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No decisions made on music program

February 10, 1998|By KERRY LYNN FRALEY

No decisions made on music program

The Washington County Board of Education shouldn't make a "knee-jerk reaction" to pressure to bring back instrumental music in the elementary schools, board member Doris J. Nipps said Tuesday at a joint meeting with the Washington County Board of Commissioners.

"I don't want to rush into anything," said Nipps, who said the school board should wait to act until it has a long-term plan it can believe in.

Instrumental music instruction was cut from the county's elementary schools in 1995.

Washington County Commissioners President Gregory I. Snook said he has started receiving letters about reinstituting the program and wanted to know if it was in or out of the school board's budget.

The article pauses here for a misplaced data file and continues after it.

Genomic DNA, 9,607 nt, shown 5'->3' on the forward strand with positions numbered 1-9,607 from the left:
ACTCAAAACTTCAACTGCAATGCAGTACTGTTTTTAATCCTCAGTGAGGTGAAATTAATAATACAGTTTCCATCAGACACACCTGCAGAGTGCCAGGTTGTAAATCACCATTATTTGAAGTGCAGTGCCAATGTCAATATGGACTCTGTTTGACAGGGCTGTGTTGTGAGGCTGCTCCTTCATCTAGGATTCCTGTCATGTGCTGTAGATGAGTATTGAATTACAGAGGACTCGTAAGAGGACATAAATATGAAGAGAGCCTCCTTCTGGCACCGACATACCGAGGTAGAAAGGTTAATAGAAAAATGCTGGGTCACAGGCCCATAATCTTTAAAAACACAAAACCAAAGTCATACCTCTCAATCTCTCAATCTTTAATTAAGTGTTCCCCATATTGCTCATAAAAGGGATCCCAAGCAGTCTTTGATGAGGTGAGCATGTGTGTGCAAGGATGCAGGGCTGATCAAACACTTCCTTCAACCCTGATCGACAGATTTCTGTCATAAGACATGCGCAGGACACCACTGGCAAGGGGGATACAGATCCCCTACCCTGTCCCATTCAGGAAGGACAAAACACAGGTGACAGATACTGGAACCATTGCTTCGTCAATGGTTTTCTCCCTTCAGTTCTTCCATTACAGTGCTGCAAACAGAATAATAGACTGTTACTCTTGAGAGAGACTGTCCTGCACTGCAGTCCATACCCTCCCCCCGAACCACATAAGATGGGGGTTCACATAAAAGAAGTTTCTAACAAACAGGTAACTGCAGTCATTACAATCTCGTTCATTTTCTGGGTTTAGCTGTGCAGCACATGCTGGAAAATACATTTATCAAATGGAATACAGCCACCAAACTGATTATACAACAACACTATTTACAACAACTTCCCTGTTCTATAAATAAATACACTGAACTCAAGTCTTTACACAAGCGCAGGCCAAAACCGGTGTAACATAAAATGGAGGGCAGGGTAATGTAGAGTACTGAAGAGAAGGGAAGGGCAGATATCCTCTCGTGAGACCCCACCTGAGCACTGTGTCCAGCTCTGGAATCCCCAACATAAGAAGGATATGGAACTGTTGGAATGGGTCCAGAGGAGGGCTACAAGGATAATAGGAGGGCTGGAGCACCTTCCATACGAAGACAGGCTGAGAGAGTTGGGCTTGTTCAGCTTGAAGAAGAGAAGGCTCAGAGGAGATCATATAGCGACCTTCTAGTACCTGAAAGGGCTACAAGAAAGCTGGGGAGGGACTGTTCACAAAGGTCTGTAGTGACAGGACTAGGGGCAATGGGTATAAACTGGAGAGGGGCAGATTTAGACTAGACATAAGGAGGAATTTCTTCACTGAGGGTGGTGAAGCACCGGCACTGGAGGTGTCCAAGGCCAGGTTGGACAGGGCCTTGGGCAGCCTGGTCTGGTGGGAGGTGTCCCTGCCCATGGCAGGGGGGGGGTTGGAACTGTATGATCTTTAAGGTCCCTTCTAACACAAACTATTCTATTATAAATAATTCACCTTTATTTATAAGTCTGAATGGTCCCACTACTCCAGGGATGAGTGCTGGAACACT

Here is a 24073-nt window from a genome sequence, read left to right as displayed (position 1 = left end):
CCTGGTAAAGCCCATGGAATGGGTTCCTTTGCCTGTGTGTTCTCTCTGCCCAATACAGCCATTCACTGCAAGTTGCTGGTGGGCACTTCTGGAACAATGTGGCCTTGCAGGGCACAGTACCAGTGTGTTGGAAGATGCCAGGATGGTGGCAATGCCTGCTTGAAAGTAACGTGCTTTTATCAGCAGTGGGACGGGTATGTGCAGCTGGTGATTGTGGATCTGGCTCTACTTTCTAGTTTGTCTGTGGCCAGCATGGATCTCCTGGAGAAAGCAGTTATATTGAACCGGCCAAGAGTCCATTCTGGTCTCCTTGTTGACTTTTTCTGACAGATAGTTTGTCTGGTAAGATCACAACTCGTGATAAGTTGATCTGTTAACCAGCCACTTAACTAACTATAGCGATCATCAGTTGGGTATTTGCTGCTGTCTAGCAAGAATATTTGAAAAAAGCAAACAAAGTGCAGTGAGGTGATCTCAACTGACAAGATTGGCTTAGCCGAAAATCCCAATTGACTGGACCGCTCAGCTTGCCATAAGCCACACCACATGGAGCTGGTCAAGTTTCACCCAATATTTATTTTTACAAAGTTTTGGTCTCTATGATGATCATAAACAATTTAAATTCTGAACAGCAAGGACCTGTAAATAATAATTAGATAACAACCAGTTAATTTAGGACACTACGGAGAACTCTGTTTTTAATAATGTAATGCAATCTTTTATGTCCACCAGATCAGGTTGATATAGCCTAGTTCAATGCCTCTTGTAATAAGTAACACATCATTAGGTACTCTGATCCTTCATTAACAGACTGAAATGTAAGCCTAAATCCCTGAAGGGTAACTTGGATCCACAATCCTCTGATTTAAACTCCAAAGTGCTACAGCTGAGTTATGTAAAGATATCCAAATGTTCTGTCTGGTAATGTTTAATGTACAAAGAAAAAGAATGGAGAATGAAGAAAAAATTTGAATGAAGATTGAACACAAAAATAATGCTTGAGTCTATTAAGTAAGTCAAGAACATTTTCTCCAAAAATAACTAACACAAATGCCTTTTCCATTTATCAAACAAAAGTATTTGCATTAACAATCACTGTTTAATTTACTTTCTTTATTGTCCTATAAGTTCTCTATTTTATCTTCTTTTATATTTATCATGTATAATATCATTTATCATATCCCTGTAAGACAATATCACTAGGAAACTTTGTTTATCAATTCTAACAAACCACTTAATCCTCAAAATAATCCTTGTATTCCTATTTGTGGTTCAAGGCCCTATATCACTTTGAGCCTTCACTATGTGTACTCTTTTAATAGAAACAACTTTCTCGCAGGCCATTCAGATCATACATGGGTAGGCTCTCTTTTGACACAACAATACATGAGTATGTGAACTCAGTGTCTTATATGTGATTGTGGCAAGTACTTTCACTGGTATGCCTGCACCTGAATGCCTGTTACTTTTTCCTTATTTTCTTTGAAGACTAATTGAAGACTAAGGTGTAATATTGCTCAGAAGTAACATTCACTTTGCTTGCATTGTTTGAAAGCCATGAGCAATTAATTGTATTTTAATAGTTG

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Superintendent Herman G. Bartlett Jr. said it wasn't in the $108 million spending plan he presented to the school board last month.

But the school board hasn't finished reviewing that proposal to come up with a final version of its own, Bartlett said.

The Washington County Alliance for Elementary Instrumental Music has been lobbying the school board to put money in the budget to bring back the program in the coming school year.

Despite the group's vocal push, it isn't a cut-and-dried decision, Bartlett said.

"There's a divide on this issue between people in the county," he said.

Snook asked Bartlett to cover the highlights of his budget proposal, which is more than $6 million higher than the current budget.

The three main issues in the budget are planning in accordance with the curriculum audit, salary increases and a focus on improving reading at the elementary level, Bartlett said.

His proposed budget, with an increase of about 7 percent over current spending, sets aside $3.5 million for salary increases for teachers, classified employees and administrative staff.

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